Future of work: S'poreans not prepared financially, says report

Singaporeans are aware that the nature of work is changing rapidly and are upskilling to be ready – but they are not prepared financially, a report from digital payment firm PayPal noted yesterday.

It found that 89 per cent of people polled believe that automation is good for the Singaporean economy while 77 per cent felt that their jobs would be highly impacted by new or changing technology in the next five years – higher than the global average of 70 per cent.

Nearly 80 per cent of Singaporeans whose jobs are at high risk of automation are aware of this fact, while the global average is only 68 per cent. The report was based on a survey of 1,000 Singaporeans of working age last year.

Mr Steven Chan, senior director and regional head of government relations for Asia-Pacific at PayPal, said: “Singapore’s openness to technology adoption and massive investments in digitalisation have made it more forward-looking than many other countries.

“Also, Singapore is confronting a rapidly ageing society that is being pushed to upskill at a much quicker rate to adapt to the workforce changes.”

Around 80 per cent of all Singaporeans have taken measures to upgrade their skills or learn new ones to prepare for these changes, but they are also not prepared for the financial repercussions of new technologies, such as changing existing income streams.

Mr Chan said: “One of the key takeaways from our study is that the ‘traditional’ full-time job with a steady or rather fixed income flow is going to be less common moving forward.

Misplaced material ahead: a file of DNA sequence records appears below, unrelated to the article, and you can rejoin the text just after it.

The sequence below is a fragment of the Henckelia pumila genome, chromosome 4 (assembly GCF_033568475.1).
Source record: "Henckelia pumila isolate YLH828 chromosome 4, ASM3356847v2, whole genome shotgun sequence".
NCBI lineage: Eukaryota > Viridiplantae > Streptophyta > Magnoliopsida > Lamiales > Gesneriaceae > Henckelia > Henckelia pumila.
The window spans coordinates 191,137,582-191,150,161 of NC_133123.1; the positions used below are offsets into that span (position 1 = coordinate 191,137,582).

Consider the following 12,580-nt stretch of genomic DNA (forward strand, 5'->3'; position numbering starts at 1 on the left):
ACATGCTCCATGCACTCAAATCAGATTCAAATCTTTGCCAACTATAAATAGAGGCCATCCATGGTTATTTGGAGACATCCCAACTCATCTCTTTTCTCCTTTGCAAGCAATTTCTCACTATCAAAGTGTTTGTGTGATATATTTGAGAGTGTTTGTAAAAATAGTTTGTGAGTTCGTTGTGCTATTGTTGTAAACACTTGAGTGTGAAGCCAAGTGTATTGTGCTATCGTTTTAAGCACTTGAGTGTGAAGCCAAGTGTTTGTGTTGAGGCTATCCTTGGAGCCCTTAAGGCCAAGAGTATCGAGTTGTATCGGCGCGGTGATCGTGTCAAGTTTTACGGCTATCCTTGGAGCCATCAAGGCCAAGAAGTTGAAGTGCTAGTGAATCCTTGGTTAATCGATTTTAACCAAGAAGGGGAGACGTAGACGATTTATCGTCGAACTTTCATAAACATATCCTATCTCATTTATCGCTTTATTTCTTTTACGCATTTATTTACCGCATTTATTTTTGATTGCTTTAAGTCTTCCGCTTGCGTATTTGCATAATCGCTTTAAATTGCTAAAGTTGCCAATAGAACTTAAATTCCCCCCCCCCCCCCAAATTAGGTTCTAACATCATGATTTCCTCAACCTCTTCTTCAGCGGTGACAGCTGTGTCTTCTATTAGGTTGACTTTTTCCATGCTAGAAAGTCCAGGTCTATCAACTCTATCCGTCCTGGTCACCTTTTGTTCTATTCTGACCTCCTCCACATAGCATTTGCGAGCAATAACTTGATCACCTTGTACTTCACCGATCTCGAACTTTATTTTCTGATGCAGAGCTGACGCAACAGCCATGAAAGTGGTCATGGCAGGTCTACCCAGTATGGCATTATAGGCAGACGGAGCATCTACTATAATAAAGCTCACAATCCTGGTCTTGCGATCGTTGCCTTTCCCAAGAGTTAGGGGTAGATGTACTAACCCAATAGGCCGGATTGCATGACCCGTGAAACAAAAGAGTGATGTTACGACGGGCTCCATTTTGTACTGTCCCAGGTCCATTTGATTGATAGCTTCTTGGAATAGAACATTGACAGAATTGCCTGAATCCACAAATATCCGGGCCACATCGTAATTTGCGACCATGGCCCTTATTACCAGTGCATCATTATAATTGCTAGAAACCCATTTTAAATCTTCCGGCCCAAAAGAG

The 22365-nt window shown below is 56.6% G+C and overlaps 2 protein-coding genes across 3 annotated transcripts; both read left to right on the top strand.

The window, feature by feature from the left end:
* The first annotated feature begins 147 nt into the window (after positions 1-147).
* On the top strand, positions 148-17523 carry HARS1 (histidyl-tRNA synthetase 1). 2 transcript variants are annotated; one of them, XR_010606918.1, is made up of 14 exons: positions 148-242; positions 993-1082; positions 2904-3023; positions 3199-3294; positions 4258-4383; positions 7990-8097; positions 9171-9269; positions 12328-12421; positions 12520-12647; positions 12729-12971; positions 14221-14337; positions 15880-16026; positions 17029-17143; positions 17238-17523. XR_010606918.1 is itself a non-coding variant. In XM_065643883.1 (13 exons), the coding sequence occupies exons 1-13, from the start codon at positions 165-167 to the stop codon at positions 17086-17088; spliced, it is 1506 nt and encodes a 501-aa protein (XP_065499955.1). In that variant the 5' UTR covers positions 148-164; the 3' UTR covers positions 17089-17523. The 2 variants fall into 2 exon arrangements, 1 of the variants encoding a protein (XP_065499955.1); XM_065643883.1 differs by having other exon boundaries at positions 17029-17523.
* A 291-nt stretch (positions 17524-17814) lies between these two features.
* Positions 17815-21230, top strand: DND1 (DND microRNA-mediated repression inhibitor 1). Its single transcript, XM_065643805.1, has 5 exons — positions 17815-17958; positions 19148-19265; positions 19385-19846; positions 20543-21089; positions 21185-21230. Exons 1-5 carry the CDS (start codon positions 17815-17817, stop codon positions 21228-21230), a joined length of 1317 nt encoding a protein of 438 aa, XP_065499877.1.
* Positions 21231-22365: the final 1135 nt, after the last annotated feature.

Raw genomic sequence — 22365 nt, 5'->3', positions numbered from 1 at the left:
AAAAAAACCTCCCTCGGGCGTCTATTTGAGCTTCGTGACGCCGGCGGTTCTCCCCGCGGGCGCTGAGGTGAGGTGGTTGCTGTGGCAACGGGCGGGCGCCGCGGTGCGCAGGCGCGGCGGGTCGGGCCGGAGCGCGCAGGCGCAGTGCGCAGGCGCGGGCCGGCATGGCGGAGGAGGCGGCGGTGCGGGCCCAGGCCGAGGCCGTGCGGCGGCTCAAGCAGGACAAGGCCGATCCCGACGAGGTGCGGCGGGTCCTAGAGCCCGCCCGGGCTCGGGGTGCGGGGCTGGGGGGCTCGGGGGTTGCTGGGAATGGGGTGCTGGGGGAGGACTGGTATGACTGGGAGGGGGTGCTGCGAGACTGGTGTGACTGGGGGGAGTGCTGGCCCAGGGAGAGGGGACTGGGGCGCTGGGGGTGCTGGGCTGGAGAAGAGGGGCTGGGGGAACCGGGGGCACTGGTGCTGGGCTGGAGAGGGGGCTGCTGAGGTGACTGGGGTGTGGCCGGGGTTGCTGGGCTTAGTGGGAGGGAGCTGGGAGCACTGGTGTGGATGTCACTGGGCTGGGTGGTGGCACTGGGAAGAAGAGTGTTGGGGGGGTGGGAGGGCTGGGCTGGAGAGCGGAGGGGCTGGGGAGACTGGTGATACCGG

“The rise of newer or innovative technologies has brought about a change in the nature of work, which has resulted in workers having far more variability in their income-earning lives.”

For example, the rapid growth of the platform or gig economy has also led to a corresponding increase in the number of workers dependent on variable income streams.

“Platform workers face a unique challenge since the absence of financial tools suited to their needs could hinder their ability to build up long-term savings and retirement plans,” Mr Chan added.

The report noted that workers in jobs that are at high risk of automation exhibited more signs of financial distress, while younger Singaporeans also voiced their concerns regarding their long-term financial health and ability to retire in comfort.


Percentage of people polled who believe that automation is good for the Singaporean economy.


Percentage that felt that their jobs would be highly impacted by new or changing technology in the next five years – higher than the global average of 70 per cent.

Mr Chan said: “For instance, if we take automation, low-skilled and typically low-wage jobs are most likely to be affected in the near to medium term. Even a number of service sectors, such as postal, land transport and food services, are also found to be highly automatable.

“To minimise the impact, workers can build up their financial resilience by inculcating a habit of prudent saving and investing.

“Long-term savings behaviour will help ensure that they have the ability to weather income shocks,” he added.

The report noted that financial literacy is important so that people can choose the right products to meet their needs.

Mr Chan said: “We encourage financial institutions to work with a diverse range of stakeholders to foster a more holistic understanding of their customers.

“For instance, by including platform workers at the product design stage, a financial institution would be able to innovate products and services that are better suited to variable or volatile incomes.

“Financial institutions should strengthen their partnership with the Government to ensure the digitalisation of banking and payments systems is accompanied by education and outreach to enhance awareness and understanding.”

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